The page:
Urea nitrate is a colorless, crystalline compound of carbon, hydrogen, oxygen and nitrogen with the chemical formula (NH2)2CO.HNO3. It is prepared by the reaction of urea with nitric acid: (NH2)2CO + HNO3 -> (NH2)2CO.HNO3. The compound is ionic in nature with the urea — bonded to the hydrogen atom from the nitric acid — forming the cation, and the nitrate (NO3-) group forming the anion. It is soluble in water, but much less so in nitric acid, and so it tends to crystallize out following the above reaction. Urea nitrate decomposes explosively when subjected to shock; however, its sensitivity is fairly low, making it relatively safe to handle under normal circumstances, although it can explode on prolonged heating.
Explosives generally require a fuel, which would be some kind of oxidizable material, and an oxidizer, which in this context is normally a substance which supplies oxygen. In the case of urea nitrate, as with most commercial and military explosives, the fuel and the oxidizer are present in the same molecule, and like most compounds of this type, it is classed as a high explosive. It has a detonation velocity, that is, the speed at which the shock wave travels through the explosive, of around 11,155 feet per second (3,400 meters per second), about half that of trinitrotoluene (TNT). High explosives can be classed as primary or secondary depending on whether they can explode without a detonator; urea nitrate is classed as a secondary explosive, as a small explosive charge is normally required to provide sufficient shock to cause detonation.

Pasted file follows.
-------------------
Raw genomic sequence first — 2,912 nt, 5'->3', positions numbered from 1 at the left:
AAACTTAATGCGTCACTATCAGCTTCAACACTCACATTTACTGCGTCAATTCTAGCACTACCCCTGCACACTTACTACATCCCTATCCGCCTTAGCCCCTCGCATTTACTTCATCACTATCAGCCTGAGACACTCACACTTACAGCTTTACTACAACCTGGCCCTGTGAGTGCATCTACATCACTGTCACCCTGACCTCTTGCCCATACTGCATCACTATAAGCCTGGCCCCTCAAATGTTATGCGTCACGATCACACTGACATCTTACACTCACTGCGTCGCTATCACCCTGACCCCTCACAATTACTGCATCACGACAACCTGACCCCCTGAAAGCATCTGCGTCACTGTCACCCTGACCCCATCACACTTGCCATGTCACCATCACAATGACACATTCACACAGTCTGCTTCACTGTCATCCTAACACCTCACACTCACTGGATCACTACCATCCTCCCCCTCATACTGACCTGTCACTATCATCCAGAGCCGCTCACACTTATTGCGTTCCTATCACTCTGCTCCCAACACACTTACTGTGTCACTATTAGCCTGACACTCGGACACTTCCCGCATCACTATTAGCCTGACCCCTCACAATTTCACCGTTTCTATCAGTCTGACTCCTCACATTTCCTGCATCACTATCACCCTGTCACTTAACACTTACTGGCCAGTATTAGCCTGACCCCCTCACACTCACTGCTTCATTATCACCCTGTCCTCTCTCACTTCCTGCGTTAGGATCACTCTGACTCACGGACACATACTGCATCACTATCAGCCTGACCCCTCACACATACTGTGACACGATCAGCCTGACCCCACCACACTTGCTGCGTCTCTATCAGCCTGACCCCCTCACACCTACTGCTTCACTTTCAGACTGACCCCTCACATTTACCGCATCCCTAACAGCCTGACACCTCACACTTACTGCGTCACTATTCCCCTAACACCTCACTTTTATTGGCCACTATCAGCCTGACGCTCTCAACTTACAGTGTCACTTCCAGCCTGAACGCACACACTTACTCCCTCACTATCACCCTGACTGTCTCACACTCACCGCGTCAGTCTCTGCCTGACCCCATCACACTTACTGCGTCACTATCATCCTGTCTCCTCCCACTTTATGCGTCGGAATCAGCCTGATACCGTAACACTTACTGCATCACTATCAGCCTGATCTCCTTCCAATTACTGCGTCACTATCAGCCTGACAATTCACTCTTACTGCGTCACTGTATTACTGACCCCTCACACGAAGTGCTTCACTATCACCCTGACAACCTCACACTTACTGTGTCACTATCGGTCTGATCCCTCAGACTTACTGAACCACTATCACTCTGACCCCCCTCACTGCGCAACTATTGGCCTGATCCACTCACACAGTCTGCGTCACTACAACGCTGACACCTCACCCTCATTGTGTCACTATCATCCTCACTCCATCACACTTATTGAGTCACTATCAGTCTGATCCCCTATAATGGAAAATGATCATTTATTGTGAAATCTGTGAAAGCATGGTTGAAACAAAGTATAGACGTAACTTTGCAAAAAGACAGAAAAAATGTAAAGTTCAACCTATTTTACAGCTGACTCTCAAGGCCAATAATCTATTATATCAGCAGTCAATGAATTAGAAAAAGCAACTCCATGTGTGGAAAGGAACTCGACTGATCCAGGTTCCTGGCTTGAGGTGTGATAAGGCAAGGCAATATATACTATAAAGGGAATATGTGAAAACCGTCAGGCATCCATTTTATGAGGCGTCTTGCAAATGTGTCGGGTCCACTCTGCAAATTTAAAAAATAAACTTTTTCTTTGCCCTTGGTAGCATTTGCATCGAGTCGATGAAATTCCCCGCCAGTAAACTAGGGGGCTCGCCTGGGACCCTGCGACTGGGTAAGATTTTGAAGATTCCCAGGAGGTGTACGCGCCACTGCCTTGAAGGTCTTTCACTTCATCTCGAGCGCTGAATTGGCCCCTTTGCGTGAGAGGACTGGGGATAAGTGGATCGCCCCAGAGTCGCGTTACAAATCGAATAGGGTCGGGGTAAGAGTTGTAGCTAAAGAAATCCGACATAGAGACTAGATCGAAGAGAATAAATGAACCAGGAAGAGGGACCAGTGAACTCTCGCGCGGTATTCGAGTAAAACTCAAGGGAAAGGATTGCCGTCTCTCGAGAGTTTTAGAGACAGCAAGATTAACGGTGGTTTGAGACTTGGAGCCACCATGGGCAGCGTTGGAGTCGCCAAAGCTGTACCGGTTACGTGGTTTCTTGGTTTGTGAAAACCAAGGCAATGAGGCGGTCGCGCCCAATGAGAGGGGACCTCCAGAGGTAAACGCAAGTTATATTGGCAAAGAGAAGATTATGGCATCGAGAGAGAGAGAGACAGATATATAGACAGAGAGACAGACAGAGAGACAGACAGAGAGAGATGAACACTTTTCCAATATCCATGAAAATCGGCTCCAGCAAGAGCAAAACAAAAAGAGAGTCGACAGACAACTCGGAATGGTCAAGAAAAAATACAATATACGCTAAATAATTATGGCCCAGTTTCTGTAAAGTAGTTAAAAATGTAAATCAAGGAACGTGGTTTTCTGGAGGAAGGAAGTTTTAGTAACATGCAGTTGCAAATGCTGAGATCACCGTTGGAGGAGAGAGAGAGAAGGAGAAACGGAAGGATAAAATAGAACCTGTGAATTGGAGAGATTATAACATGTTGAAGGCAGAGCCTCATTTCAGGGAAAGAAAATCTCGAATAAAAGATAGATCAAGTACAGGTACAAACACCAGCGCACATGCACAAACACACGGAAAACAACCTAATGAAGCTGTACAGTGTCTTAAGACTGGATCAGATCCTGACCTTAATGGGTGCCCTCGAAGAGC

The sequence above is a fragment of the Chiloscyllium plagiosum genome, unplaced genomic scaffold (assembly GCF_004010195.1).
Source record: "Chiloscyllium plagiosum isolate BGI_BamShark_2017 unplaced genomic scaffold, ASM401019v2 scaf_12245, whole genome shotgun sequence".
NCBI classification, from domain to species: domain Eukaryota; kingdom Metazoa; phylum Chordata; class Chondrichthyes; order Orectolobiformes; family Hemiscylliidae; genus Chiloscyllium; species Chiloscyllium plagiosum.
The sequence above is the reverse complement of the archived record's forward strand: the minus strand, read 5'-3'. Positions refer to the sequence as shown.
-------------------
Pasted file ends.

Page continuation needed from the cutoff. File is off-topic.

Urea nitrate does not normally explode if ignited, but burns easily in air, producing carbon dioxide, water and oxides of nitrogen. It can, however, detonate if subjected to prolonged heating or on contact with some other chemicals. The compound is less likely to explode if it is wet, and in the presence of water, it tends to decompose non-violently into urea and nitric acid.
The explosive properties of this compound have led to some commercial uses, but it has gained notoriety for its use in improvised explosive devices (IEDs). Urea and nitric acid are both manufactured on a huge scale for use in the fertilizer industry — urea is itself a widely used fertilizer — and the availability of these raw materials in bulk quantities combined with the ease of urea nitrate synthesis has led to this explosive often being favored by terrorist groups. Explosive devices which employ it are sometimes described as “fertilizer bombs,” but this term is more frequently applied to bombs based on ammonium nitrate, which is another commonly used fertilizer. It is thought that urea nitrate was the main explosive used in the 1993 car bomb attack on the World Trade Center.
A simple field test can identify urea nitrate by exploiting its reaction with p-dimethylaminocinnamaldehyde (P-DMAC) to form a strongly colored red compound. Urea and other related compounds do not produce this reaction, reducing the chances of a false positive result. Following an explosion, however, it is difficult to verify chemically if this compound was involved as it would then be present only in trace amounts and the decomposition products are similar to those of some other nitrate-based explosives.